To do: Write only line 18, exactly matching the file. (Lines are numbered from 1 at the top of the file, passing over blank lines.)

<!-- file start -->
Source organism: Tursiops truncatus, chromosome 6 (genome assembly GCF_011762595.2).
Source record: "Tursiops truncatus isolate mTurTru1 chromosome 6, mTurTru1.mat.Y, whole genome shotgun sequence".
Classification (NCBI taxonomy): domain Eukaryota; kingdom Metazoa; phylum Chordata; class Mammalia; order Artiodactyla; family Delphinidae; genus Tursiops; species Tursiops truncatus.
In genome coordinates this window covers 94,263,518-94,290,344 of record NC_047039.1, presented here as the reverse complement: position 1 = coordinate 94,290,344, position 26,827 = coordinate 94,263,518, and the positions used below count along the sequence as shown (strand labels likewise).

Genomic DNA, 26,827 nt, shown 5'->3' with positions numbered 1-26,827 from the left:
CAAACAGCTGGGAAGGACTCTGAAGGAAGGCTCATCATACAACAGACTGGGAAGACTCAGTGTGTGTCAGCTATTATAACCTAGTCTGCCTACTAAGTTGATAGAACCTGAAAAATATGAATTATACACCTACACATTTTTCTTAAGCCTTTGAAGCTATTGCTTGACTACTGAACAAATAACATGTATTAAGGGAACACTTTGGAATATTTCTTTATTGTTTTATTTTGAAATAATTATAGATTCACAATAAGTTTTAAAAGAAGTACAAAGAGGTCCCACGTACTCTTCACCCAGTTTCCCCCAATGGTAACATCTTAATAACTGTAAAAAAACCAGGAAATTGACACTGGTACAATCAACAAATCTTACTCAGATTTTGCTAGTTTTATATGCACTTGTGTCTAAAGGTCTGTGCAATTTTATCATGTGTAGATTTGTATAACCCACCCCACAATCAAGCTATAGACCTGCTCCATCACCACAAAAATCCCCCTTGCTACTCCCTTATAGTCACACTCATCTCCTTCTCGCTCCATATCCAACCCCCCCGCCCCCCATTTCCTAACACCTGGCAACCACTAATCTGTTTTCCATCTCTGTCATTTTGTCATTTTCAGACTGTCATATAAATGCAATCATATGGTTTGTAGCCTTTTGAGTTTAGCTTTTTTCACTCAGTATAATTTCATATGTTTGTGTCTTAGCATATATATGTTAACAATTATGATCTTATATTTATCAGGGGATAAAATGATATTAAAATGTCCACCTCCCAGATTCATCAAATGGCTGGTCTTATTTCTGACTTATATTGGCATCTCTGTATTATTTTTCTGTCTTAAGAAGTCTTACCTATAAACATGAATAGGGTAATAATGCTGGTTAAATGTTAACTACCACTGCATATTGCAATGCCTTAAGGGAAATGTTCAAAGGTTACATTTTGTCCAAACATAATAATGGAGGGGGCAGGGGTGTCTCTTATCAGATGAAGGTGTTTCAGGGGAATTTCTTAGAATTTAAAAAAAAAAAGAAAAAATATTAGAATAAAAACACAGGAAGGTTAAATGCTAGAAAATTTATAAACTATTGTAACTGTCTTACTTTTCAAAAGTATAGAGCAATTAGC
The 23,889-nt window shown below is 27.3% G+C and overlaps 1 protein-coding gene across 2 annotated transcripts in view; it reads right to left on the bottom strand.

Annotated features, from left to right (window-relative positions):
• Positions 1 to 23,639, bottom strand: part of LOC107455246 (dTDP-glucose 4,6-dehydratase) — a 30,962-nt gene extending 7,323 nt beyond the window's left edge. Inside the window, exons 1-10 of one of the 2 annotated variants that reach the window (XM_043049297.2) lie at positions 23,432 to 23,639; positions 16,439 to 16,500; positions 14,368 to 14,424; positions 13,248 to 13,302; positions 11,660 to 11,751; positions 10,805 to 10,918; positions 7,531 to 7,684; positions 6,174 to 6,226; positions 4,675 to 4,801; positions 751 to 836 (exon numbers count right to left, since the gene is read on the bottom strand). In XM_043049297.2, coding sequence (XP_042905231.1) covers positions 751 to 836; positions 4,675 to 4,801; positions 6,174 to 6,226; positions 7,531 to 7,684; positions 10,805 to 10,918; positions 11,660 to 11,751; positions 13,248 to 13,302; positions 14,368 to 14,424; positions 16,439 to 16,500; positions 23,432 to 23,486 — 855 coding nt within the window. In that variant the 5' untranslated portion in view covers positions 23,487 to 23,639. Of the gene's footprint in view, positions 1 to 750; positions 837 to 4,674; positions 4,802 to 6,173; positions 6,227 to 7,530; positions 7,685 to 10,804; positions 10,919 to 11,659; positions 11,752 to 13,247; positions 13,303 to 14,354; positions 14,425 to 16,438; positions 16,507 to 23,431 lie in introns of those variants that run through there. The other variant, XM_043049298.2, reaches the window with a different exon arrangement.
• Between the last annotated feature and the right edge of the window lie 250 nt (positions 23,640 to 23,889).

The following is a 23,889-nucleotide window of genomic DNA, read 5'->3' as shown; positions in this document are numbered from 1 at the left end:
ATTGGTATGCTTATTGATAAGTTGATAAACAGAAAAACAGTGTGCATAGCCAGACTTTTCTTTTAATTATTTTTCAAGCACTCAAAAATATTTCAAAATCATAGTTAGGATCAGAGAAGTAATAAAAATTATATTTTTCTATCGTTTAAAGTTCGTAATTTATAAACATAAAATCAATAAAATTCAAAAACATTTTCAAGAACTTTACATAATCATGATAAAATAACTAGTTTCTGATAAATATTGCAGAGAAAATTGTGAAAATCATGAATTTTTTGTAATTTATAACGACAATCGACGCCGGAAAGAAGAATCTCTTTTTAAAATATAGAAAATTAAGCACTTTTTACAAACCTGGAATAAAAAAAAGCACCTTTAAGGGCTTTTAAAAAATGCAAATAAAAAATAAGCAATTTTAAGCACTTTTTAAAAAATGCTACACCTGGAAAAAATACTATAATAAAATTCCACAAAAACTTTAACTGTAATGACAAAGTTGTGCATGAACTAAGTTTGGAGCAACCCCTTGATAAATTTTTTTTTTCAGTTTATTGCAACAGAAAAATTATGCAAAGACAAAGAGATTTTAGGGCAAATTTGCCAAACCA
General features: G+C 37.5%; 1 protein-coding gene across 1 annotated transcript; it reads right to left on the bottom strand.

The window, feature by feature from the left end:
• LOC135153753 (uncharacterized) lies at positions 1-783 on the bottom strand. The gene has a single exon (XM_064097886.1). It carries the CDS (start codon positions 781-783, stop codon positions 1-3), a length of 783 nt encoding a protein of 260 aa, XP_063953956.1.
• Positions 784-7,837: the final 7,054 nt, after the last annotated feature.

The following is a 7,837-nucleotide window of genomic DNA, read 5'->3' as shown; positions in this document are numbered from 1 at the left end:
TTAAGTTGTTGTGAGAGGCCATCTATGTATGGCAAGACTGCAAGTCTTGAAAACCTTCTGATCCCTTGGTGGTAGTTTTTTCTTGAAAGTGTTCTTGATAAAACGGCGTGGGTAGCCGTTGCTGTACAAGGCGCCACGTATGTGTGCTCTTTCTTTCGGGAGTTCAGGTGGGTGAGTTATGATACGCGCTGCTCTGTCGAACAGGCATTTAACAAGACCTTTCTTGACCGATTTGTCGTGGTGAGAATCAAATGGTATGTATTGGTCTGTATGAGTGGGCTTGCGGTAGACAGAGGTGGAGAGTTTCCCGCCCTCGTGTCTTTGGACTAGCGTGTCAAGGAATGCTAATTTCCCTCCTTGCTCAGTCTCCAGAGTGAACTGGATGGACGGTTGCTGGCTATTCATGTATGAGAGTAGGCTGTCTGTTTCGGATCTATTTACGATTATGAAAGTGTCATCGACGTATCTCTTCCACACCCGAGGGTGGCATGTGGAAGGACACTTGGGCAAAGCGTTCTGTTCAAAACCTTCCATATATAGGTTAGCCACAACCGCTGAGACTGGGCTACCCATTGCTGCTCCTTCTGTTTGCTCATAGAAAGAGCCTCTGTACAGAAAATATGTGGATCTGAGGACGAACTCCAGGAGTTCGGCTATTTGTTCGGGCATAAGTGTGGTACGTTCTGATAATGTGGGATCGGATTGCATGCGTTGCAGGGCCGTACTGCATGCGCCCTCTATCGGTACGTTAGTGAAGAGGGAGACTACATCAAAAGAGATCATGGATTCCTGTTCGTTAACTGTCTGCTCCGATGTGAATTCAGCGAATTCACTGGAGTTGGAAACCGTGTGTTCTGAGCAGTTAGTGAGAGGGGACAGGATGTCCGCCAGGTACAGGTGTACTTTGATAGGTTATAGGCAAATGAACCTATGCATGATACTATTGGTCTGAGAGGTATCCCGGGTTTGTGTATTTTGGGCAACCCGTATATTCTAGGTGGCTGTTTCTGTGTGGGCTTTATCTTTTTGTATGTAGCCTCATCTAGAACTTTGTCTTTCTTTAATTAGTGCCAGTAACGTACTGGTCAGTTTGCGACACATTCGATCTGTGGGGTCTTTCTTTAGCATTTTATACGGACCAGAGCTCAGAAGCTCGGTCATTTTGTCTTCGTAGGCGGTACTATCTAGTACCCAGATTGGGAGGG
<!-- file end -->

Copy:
TTAAGTTGTTGTGAGAGGCCATCTATGTATGGCAAGACTGCAAGTCTTGAAAACCTTCTGATCCCTTGGTGGTAGTTTTTTCTTGAAAGTGTTCTTGATAAAACGGCGTGGGTAGCCGTTGCTGTACAAGGCGCCACGTATGTGTGCTCTTTCTTTCGGGAGTTCAGGTGGGTGAGTTATGATACGCGCTGCTCTGTCGAACAGGCATTTAACAAGACCTTTCTTGACCGATTTGTCGTGGTGAGAATCAAATGGTATGTATTGGTCTGTATGAGTGGGCTTGCGGTAGACAGAGGTGGAGAGTTTCCCGCCCTCGTGTCTTTGGACTAGCGTGTCAAGGAATGCTAATTTCCCTCCTTGCTCAGTCTCCAGAGTGAACTGGATGGACGGTTGCTGGCTATTCATGTATGAGAGTAGGCTGTCTGTTTCGGATCTATTTACGATTATGAAAGTGTCATCGACGTATCTCTTCCACACCCGAGGGTGGCATGTGGAAGGACACTTGGGCAAAGCGTTCTGTTCAAAACCTTCCATATATAGGTTAGCCACAACCGCTGAGACTGGGCTACCCATTGCTGCTCCTTCTGTTTGCTCATAGAAAGAGCCTCTGTACAGAAAATATGTGGATCTGAGGACGAACTCCAGGAGTTCGGCTATTTGTTCGGGCATAAGTGTGGTACGTTCTGATAATGTGGGATCGGATTGCATGCGTTGCAGGGCCGTACTGCATGCGCCCTCTATCGGTACGTTAGTGAAGAGGGAGACTACATCAAAAGAGATCATGGATTCCTGTTCGTTAACTGTCTGCTCCGATGTGAATTCAGCGAATTCACTGGAGTTGGAAACCGTGTGTTCTGAGCAGTTAGTGAGAGGGGACAGGATGTCCGCCAGGTACAGGTGTACTTTGATAGGTTATAGGCAAATGAACCTATGCATGATACTATTGGTCTGAGAGGTATCCCGGGTTTGTGTATTTTGGGCAACCCGTATATTCTAGGTGGCTGTTTCTGTGTGGGCTTTATCTTTTTGTATGTAGCCTCATCTAGAACTTTGTCTTTCTTTAATTAGTGCCAGTAACGTACTGGTCAGTTTGCGACACATTCGATCTGTGGGGTCTTTCTTTAGCATTTTATACGGACCAGAGCTCAGAAGCTCGGTCATTTTGTCTTCGTAGGCGGTACTATCTAGTACCCAGATTGGGAGGG